In the wake of the whimsical joy of the irresistibly charming ‘Paddington’ movies, along comes ‘Peter Rabbit’, another classic British children’s yarn due for an update. Unfortunately, the folks behind this movie opted to take a different direction, and made an almost inexplicably meta and faux-irreverent slab of slapstick comedy that won’t please either the Beatrix Potter purists or the kids looking for a new lovable icon.
This ‘Peter Rabbit’ is a long-winded meta joke in search of an audience, other than those who for some reason desperately wanted a wisecracking James Corden to voice a bunny. (I sincerely hope few of them exist.)
Director Will Gluck (who made the admittedly amusing ‘Easy A’, which shouldn’t have necessarily qualified him for this job) announces his plan for the movie early. It starts with a sweet shot of CGI birds breaking into song, only to be immediately silenced by Peter Rabbit (Corden, sigh) bursting through the scene. It’s as if the movie is announcing, “This ain’t your daddy’s Peter Rabbit,” even though a whimsical sing-song version of the character doesn’t really exist. From there, the farmer vs. pesky animals tale takes an odd turn that kind of makes this movie a sequel of sorts to the original books. Almost as soon as we’re introduced to Peter’s nemesis, Farmer McGregor (Sam Neill), he dies. So much for that timeless rivalry.
The farm is then inherited by McGregor’s great-nephew Thomas (Domhnall Gleeson, who’s apparently in everything these days), a city boy who hates country life. He plans on flipping the farm and moving back to the city. That would mean battling Peter and the rest of the woodland critters, but Thomas also quickly falls for the farmer’s neighbor, Bea (Rose Byrne, clearly a stand-in of sorts for Beatrix Potter). She’s a local artist who has befriended Peter and the other rabbits, regularly painting them in a manner quite similar to Potter’s original illustrations. To woo her, Thomas needs to keep his battle and plans secret. That human relationship makes Peter jealous and… yeah, somehow this is the plot of the ‘Peter Rabbit’ movie.
Not that any of it is played remotely straight. As he’s demonstrated many times over in his previous films and TV series, Will Gluck is determined to prove to audiences just how many other movies and pop culture obsessions he’s aware of. The ‘Peter Rabbit’ movie piles winks and references on top of each other, cracking jokes about jokes for adults while also tossing in endless rounds of CGI slapstick to pander to the kids. It’s an onslaught of everything tiresome about contemporary mainstream family films. The recognizable brand that sells the film is barely represented beyond the token names, characters, and designs. The pop culture jokes already feel dated. The physical gags are pandering. The effects are pretty, but lack character. Even the celebrity voice cast (Margot Robbie, Elizabeth Debicki, and Daisy Ridley show up as Flopsy, Mopsy, and Cotton-Tail) feel absolutely wasted, except for James Corden, who’s so annoying that it’s hard not to side with the evil farmers that want rid of him.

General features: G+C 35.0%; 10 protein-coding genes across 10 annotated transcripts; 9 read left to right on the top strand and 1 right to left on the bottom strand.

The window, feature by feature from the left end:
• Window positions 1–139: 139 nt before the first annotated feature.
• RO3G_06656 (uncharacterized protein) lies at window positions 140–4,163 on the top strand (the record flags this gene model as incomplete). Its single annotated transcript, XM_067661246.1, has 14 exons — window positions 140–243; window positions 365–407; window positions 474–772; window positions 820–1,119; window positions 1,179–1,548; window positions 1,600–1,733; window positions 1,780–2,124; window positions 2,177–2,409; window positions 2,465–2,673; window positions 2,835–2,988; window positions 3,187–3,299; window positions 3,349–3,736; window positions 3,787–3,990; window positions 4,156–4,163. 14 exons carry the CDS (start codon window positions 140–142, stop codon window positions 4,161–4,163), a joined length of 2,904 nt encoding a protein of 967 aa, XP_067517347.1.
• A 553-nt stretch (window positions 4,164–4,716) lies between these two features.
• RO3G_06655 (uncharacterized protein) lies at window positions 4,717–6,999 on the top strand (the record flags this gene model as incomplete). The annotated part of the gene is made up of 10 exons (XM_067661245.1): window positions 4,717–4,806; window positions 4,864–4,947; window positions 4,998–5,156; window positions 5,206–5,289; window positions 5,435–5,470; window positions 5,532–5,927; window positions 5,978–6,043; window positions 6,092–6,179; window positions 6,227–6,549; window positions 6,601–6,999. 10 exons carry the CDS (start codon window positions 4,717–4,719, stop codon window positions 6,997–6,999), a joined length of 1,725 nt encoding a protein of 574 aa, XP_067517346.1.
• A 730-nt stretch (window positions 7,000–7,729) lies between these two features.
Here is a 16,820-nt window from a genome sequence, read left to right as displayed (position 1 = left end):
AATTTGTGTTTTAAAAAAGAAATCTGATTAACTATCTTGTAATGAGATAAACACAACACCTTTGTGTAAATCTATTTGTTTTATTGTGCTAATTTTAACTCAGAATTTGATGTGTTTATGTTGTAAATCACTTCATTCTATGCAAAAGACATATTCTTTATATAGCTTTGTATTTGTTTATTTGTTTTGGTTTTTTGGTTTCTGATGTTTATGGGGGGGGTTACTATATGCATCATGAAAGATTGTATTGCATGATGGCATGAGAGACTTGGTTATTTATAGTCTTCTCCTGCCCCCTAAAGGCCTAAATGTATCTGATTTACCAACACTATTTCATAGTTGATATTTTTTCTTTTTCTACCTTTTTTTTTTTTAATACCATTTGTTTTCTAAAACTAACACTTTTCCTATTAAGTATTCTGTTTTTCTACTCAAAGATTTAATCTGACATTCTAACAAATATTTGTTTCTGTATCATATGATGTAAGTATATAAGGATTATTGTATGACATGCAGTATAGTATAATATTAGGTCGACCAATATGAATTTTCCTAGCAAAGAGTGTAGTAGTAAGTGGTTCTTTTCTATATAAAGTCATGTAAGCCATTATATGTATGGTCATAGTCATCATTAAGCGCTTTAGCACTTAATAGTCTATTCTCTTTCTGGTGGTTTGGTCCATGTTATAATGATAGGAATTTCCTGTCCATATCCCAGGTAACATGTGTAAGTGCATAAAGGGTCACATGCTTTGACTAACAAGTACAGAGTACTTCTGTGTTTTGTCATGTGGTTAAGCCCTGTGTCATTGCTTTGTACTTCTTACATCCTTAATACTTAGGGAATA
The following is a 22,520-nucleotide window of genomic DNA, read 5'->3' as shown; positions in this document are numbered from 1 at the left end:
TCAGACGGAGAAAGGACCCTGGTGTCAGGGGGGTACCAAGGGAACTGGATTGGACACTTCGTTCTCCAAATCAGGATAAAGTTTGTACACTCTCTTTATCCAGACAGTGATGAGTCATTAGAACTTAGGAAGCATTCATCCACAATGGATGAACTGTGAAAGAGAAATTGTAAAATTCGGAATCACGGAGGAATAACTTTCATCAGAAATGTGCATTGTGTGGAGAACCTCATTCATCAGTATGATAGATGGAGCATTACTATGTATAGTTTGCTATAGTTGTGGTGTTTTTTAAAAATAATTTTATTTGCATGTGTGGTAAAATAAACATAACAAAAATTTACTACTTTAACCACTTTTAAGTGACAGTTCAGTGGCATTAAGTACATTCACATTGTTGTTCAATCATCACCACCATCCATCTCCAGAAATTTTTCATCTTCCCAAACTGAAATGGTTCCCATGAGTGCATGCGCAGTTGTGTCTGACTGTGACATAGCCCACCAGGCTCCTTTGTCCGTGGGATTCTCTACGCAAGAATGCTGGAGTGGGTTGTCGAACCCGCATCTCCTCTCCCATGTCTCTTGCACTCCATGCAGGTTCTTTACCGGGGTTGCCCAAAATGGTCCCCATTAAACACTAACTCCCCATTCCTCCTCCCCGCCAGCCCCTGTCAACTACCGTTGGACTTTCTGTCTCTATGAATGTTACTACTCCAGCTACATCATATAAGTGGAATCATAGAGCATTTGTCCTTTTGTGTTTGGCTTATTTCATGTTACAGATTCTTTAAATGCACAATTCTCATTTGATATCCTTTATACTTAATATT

Despite the parade of annoyances within this ‘Peter Rabbit’, the film has a few saving graces. Gleeson proves to be a surprisingly effective physical comedian, and his relationship with Rose Byrne is unexpectedly effective. Both performers are supremely overqualified for their gigs, and Gluck works well enough with them that you can’t help but wish he was making a purely live-action movie rather than this CGI hybrid. The comedic anarchy that makes up most of the movie might fall flat, but the whole story does end in a delightful place that slowly starts to resemble the source material more and more.
‘Peter Rabbit’ isn’t an abject failure. In fact, many passages suggest a far better adaptation that could have been. That often makes sitting through the rough stuff even more irritating, but at least this movie isn’t completely devoid of merit like all of those ‘Alvin and the Chipmunks’ disasters. That’s something.